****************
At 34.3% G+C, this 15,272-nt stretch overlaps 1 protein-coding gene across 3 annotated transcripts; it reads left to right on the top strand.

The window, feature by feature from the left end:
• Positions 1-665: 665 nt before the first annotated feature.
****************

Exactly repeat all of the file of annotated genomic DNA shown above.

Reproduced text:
At 34.3% G+C, this 15,272-nt stretch overlaps 1 protein-coding gene across 3 annotated transcripts; it reads left to right on the top strand.

The window, feature by feature from the left end:
• Positions 1-665: 665 nt before the first annotated feature.